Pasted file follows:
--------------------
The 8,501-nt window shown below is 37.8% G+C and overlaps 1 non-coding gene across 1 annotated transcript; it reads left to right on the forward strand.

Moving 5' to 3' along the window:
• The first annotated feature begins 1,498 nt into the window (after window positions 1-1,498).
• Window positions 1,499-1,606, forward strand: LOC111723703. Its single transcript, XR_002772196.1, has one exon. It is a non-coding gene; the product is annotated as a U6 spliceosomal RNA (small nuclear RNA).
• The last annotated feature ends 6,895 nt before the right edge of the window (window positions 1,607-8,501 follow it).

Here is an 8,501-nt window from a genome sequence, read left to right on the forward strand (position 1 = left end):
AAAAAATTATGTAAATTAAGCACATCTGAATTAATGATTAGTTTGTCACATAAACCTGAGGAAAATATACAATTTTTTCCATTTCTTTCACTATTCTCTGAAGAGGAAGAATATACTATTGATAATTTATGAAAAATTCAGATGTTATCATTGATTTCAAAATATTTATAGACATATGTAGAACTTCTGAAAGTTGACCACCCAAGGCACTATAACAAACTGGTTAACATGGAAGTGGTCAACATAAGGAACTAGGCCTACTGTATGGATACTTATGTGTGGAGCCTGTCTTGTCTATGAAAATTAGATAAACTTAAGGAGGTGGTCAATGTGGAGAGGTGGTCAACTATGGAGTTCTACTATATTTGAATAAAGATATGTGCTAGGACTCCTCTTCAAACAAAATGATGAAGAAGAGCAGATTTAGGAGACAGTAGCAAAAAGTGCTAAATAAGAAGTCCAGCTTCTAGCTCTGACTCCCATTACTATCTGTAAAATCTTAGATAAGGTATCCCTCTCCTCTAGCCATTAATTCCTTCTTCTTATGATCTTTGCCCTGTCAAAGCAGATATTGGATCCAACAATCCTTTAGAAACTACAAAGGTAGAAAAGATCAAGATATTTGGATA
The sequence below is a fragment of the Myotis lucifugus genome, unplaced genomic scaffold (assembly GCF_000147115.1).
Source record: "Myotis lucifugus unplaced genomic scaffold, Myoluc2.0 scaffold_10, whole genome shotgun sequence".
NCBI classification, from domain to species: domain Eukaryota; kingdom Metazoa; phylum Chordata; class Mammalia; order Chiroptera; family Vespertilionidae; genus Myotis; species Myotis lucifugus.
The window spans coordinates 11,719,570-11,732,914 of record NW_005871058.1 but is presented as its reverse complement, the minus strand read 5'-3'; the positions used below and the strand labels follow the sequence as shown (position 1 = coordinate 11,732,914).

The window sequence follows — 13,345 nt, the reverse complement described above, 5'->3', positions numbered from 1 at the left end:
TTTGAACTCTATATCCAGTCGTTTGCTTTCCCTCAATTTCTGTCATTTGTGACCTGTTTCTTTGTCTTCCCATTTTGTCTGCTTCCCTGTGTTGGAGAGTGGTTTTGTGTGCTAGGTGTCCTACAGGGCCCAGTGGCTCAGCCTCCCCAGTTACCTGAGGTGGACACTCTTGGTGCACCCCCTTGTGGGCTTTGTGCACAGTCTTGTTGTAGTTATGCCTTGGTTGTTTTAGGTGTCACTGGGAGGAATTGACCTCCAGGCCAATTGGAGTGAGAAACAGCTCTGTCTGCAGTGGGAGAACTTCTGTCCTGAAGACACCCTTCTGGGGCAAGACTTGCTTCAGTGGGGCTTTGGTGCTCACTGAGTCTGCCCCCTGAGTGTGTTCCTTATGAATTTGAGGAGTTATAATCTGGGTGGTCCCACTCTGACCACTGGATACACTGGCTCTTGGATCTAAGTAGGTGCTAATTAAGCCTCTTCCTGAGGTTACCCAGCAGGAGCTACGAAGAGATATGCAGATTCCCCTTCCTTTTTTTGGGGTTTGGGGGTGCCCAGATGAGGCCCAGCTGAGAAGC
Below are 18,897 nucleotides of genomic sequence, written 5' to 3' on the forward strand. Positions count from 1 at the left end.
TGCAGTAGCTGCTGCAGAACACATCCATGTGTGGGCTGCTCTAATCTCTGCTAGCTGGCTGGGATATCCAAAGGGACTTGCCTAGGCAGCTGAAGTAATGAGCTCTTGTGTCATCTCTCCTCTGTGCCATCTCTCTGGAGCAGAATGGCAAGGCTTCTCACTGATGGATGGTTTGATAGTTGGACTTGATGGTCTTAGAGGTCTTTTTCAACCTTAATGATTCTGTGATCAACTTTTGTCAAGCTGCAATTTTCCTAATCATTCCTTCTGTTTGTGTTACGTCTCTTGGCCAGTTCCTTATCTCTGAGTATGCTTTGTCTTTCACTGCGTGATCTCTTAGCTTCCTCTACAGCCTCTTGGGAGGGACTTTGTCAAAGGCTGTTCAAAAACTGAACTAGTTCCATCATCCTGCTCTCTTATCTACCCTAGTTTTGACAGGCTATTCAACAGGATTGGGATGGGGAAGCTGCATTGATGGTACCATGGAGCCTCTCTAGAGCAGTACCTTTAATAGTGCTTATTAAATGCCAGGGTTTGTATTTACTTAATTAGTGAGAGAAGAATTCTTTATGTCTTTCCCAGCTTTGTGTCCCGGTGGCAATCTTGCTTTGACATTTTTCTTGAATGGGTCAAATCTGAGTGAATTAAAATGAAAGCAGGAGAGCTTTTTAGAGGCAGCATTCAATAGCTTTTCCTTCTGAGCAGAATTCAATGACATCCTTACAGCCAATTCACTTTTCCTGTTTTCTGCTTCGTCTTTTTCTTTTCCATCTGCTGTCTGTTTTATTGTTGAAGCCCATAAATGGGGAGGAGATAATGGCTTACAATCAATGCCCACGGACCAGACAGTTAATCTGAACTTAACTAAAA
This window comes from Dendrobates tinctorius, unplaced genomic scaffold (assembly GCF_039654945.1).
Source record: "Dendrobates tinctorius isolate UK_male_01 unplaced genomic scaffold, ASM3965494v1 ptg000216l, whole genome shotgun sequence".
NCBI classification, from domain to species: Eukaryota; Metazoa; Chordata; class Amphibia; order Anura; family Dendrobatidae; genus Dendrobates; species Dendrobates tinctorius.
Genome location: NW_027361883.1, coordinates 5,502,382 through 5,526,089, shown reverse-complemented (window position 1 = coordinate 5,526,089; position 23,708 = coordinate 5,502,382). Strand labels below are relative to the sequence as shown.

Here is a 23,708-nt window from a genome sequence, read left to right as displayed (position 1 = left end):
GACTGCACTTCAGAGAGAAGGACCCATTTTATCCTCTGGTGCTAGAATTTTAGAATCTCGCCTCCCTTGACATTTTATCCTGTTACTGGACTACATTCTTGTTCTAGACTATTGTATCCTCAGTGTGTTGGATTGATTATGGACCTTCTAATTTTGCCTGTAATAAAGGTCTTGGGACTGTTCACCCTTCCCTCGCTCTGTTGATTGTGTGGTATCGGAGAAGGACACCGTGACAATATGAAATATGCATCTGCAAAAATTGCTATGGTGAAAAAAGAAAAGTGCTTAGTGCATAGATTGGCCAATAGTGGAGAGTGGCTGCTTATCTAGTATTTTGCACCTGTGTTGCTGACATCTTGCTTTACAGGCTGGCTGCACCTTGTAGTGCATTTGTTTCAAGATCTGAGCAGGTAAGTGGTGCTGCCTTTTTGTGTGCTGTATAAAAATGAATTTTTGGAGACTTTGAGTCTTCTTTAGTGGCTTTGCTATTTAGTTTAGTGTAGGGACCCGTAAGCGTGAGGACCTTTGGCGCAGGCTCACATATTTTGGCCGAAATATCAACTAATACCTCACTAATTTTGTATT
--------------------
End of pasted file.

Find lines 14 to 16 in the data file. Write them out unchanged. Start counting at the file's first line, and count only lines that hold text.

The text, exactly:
Below are 18,897 nucleotides of genomic sequence, written 5' to 3' on the forward strand. Positions count from 1 at the left end.
TGCAGTAGCTGCTGCAGAACACATCCATGTGTGGGCTGCTCTAATCTCTGCTAGCTGGCTGGGATATCCAAAGGGACTTGCCTAGGCAGCTGAAGTAATGAGCTCTTGTGTCATCTCTCCTCTGTGCCATCTCTCTGGAGCAGAATGGCAAGGCTTCTCACTGATGGATGGTTTGATAGTTGGACTTGATGGTCTTAGAGGTCTTTTTCAACCTTAATGATTCTGTGATCAACTTTTGTCAAGCTGCAATTTTCCTAATCATTCCTTCTGTTTGTGTTACGTCTCTTGGCCAGTTCCTTATCTCTGAGTATGCTTTGTCTTTCACTGCGTGATCTCTTAGCTTCCTCTACAGCCTCTTGGGAGGGACTTTGTCAAAGGCTGTTCAAAAACTGAACTAGTTCCATCATCCTGCTCTCTTATCTACCCTAGTTTTGACAGGCTATTCAACAGGATTGGGATGGGGAAGCTGCATTGATGGTACCATGGAGCCTCTCTAGAGCAGTACCTTTAATAGTGCTTATTAAATGCCAGGGTTTGTATTTACTTAATTAGTGAGAGAAGAATTCTTTATGTCTTTCCCAGCTTTGTGTCCCGGTGGCAATCTTGCTTTGACATTTTTCTTGAATGGGTCAAATCTGAGTGAATTAAAATGAAAGCAGGAGAGCTTTTTAGAGGCAGCATTCAATAGCTTTTCCTTCTGAGCAGAATTCAATGACATCCTTACAGCCAATTCACTTTTCCTGTTTTCTGCTTCGTCTTTTTCTTTTCCATCTGCTGTCTGTTTTATTGTTGAAGCCCATAAATGGGGAGGAGATAATGGCTTACAATCAATGCCCACGGACCAGACAGTTAATCTGAACTTAACTAAAA
This window comes from Dendrobates tinctorius, unplaced genomic scaffold (assembly GCF_039654945.1).